bargolf, on 20 January 2013 - 07:25 AM, said:
indyvai, on 19 January 2013 - 07:48 PM, said:
bargolf, on 19 January 2013 - 07:05 PM, said:
Is it possible the point of rotation is not the spine but the base of the neck? Geoff Mangum explained this in detail in his work and depending on the players distance from the ball is correct.
In 2D sbst is easy to achieve. In 3D really hard, there is a vertical component you have to deal with unless you can make your arms longer during the stroke. SBST takes specific posture requirements, you can't just walk up and decide you are sbst. Putter path is a result not a choice.
The problem isn't whether one is possible or not. It is what fits your posture and perception. Justin Leonard would really be a bad putter with a SBST perception. Indyvai can't make it arc if he wanted to.
Can I post a picture? I have hundreds of Puttlab measurements showing a very straight path in 2D. All from very successful putters.
The rotation point only comes into play when deterrents of SBST claim it's impossible and the human body can't physiologically execute what Pelz describes in his book. Simple arms under the shoulders, vertical pendulum... putter stays square SBST.
I'm extremely interested in the vertical component, because my linear thinking just defines the result of a vertical pendulum as a vertical arc that accounts for the putter face "closing" to the ground on the backstroke, but staying square to the target line...
I think what catches most people in this discussion is the assumption that the putter shaft defines the plane of the stroke. It doesn't, it is only a component of the whole mechanism. If the HANDS are under the shoulders and the shoulders rotate or move on a vertical plane, the putter HEAD will move on a vertical plane that visually looks SBST. The only influence of an arc is as the putter comes up on the backswing and up past the apex of the arc on the forward swing. The drawing represents a model of the mechanical requirements of the sbst method.
Bruce, I love having your input here. Between you and Putting Doctor, there is a wealth of knowledge in this thread.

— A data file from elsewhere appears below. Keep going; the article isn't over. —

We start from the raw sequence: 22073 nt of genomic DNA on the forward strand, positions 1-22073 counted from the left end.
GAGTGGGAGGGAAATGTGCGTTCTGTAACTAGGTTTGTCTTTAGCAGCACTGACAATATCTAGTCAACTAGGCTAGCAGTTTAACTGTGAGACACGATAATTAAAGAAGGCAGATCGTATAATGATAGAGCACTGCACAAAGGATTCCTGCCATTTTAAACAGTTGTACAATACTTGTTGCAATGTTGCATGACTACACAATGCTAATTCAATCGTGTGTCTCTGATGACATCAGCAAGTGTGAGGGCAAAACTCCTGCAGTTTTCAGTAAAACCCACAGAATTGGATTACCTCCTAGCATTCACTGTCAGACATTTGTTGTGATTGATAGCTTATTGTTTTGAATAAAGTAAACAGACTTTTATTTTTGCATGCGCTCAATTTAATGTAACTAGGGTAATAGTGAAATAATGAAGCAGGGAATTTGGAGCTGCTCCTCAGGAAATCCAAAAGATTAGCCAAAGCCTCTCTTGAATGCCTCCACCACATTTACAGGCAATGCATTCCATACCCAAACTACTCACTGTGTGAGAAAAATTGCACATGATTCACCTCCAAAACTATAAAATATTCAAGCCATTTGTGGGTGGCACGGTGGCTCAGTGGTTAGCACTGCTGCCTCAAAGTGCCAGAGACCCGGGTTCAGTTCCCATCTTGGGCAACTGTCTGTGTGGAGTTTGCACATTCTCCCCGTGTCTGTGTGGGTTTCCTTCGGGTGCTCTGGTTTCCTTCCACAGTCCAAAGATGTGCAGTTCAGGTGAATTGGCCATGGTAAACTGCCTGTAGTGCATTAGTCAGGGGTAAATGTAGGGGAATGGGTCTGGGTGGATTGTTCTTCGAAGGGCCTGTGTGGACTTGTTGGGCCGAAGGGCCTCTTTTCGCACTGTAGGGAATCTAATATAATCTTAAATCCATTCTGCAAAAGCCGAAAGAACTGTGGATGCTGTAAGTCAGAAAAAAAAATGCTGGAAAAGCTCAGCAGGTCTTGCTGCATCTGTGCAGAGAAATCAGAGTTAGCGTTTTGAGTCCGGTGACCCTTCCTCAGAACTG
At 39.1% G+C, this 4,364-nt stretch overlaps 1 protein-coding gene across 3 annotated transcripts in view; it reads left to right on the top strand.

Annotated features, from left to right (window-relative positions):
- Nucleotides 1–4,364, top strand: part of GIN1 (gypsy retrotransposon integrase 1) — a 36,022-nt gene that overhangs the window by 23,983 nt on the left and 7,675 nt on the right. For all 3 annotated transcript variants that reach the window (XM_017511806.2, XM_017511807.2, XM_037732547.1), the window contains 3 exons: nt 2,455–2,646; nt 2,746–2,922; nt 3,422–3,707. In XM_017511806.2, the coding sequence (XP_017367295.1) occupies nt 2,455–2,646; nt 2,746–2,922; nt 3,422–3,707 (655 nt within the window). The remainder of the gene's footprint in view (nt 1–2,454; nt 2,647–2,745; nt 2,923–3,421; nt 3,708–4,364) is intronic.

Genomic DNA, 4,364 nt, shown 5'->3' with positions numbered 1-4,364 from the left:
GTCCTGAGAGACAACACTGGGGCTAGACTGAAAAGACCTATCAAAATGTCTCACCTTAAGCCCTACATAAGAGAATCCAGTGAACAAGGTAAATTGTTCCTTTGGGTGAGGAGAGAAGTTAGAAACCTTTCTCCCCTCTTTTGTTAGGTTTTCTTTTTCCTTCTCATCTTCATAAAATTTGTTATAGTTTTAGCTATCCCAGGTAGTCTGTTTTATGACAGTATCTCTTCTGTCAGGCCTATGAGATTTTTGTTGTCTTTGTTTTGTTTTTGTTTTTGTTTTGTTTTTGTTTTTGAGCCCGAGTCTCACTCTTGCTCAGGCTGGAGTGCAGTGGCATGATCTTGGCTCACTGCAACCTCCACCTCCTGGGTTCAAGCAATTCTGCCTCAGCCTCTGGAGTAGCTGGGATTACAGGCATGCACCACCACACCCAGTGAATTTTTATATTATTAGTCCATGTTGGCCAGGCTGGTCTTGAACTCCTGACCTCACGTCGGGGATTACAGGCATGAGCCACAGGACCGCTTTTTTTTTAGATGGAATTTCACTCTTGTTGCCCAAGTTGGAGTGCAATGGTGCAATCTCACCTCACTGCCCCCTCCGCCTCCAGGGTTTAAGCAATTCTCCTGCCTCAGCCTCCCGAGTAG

While geometrically it is possible to putt SBST, I don't see a way that it's phyiscally (or, maybe more appropriately, physiologically) possible. Here are two points of contention between indyvai and me.
1. Look at the line defining the axis of shoulder rotation. It is parallel to the ground. I have consistently stated that SBST would be possible IF your shoudlers could rotate around the spine in an angle that was parallel with the ground. This is what is clearly shown. What indyvai has retorted is that it is possible to rotate your shoulders in a vertical plane even if your spine is not parallel to the ground. I have stated it is theoretically possible (but practically impossible because of item 2 below), but it is no more repeatable than putting with some other type of mechanical correction such as timing wrists or weight shifts.
2. The stick figure is a perfectly fine representation but it lacks the physiology of a human being. Where is the stick figure's stomache, chest, forarms, and other things that "get in the way" when a person is not swinging around his or her body? If a person were actually to try and rotate in this plane, so many things are in the way that the person's arms would run into the person's sides, unless, of course, the person addressed the ball with his or her elbows pointed out away from the body. To date, I haven't seen anyone putt that way. The only way to accomplish this is by shifting weight, bending the back, extending the arms, or otherwise "correcting" to get the putter to move straight.
While your SAM lab results show it's possible to make a straight stroke, they do not show the user's stroke or if he/she has any corrective action. Moreover, as Putting Doctor has pointed out previously in this forum, many pros do not have a truly "shoulders only" stroke. Many of those that do not are nonetheless exceptional putters and are capable of repeating a timed stroke to near perfect success.
I would love to see DTL and front facing videos of one of these putters to see exactly how he/she is accomplishing this motion.